In fact, STN.com was always paid 95% of the net revenue of the station, which consisted primarily of fees paid to the station by ministers, clergy and other religious leaders with local programs who wished them broadcast nationally on the station. Both Mr. Franklin Adell and his son were paid a minor amount of compensation by the station and a much more significant amount of compensation from STN.com. As well, both were provided with luxury automobiles and provided other significant non-cash compensation (including paying a $6 million judgment against Kevin from Mr. Franklin Adell's salary).
Originally when Mr. Adell died the estate's valuation expert came up with a value of $9.3 million for STN.com's stock. The expert used a discounted cash flow analysis after adjusting officer's compensation to reasonable level. However, since Kevin had no employment agreement with the organization, a charge was made against income for the value of the personal goodwill held by Kevin.
Kevin had negotiated the various deals, and the parties in question deal with Kevin. In fact, many were unaware that there was a corporation involved that they were dealing with indirectly. Since Kevin had no employment or non-compete agreement with the corporation, he effectively could pick up and take the business with him.
Following Mr. Adell's death, disputes arose within the family and Kevin's sisters brought suit against him. In reaction to the dispute, the station terminated its agreement with STN.com and signed a new deal with a corporation that Kevin formed – and which ended up employing the employees of STN.com.
Following this change of course, the estate filed an amended return on which it claimed that STN.com had no value whatsoever. The IRS, examining the estate, proposed the $92.3 million value.
When the parties ended up before the Court their positions had modified somewhat, with the estate now believing the true value was $4.3 million while the IRS was now set for a $26.3 million value.
The estate's value came from its original expert and another expert who worked with the same firm, but who had prepared an independent valuation. The major reason for the difference in value is that the original expert claimed that he become aware of the "cost" limit in the contract with the station, and that based on that the entity could never truly show a profit. Effectively, he argued that Franklin Adell and Kevin Adell had taken salary and compensation well beyond a reasonable level and once salaries were adjusted to a reasonable level there would be no future cash flow to buy. Thus the entity was most properly valued at its liquidation level.
The Tax Court did not accept this modification. The Court noted that since the estate had been the original source of the $9.3 million valuation, it had to show that the prior valuation was erroneous before it would be allowed to argue for a lower valuation.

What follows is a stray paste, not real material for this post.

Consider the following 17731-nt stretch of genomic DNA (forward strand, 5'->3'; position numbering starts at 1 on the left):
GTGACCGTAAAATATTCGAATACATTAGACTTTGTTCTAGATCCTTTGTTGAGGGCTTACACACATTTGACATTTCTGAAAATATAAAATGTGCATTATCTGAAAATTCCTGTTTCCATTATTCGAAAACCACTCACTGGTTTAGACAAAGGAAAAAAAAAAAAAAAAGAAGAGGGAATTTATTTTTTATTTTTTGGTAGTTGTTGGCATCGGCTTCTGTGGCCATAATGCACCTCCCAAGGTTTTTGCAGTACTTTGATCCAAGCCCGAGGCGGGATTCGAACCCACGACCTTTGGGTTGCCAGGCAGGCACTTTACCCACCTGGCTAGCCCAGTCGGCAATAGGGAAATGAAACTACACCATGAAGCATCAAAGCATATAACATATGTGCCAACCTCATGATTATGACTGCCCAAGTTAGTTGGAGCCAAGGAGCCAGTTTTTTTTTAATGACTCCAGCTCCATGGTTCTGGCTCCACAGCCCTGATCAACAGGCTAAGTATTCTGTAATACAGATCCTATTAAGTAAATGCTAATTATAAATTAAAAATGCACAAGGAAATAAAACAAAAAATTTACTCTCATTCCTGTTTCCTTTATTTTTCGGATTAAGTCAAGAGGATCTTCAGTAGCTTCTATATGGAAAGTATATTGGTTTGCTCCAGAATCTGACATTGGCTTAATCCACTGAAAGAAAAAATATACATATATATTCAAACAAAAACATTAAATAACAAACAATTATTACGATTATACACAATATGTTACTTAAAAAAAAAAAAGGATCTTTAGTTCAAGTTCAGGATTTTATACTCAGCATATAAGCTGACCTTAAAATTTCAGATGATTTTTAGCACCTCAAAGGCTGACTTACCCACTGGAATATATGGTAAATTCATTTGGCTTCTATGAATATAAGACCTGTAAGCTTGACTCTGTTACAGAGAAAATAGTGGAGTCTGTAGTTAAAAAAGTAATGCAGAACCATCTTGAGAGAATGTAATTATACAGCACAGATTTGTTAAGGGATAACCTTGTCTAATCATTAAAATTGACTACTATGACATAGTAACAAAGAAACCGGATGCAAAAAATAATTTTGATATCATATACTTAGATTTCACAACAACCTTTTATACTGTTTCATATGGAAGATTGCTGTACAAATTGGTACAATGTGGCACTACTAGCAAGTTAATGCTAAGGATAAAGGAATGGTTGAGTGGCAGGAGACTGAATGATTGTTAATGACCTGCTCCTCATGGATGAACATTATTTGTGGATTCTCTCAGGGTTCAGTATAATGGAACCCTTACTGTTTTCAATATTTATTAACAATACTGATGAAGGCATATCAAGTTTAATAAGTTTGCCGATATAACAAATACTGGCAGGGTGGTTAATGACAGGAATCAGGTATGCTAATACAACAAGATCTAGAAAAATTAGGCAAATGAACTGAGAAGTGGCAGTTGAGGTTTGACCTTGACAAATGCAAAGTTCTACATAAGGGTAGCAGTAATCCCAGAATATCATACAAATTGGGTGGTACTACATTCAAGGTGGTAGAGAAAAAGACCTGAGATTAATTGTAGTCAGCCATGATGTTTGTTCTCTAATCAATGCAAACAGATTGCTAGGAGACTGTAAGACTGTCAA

The Court noted that the Company clearly had been profitable for years before Franklin died, and that it continued to be profitable up until the family litigation came in. The financial statements prepared for the Company referred only to the 95% revenue agreement and the station had never attempted to enforce the cost provision. The Court concluded that a buyer who ended up in the same position as the Adells would expect to receive the same treatment, thus the discounted cash flow method was the proper valuation.
The IRS's expert agreed with the idea that discounted cash flow was the proper approach, but took a different route to deal with Kevin's personal goodwill. The IRS expert determined that a buyer could retain Kevin's goodwill by paying him a fixed percentage of revenue that resulted in a much lower charge.
The Tax Court did not accept this view – it found that Kevin's goodwill was far more valuable than what the IRS expert was giving credit for, and that there was no reason to believe Kevin would accept a salary of $1.3 million when he had stepped into the shoes of his father who had earned between $2 million and $7 million in each of the five years prior to his death.
Thus the Tax Court found the original $9.3 million valuation to be the most credible value, and decided to make use of that number in arriving at a value to be included in the decedent's estate.
FINAL WHISTLEBLOWER REGULATIONS ISSUED BY IRS
The IRS has issued final regulations related to whistleblower awards under IRC §7623 in TD 9687 (https://s3.amazonaws.com/public-inspection.federalregister.gov/2014-18858.pdf). The regulation issued are:
Generally the final regulations adopt guidance previously found in Notice 2008-4 and portions of the Internal Revenue Manual.
Some changes that were made in the regulations when the IRS moved from the proposed regulations to final regulations include:
Generally the regulations are effective for claims filed or information provided on or after Aug. 12, 2014.
LAST UPDATED 8/11/2014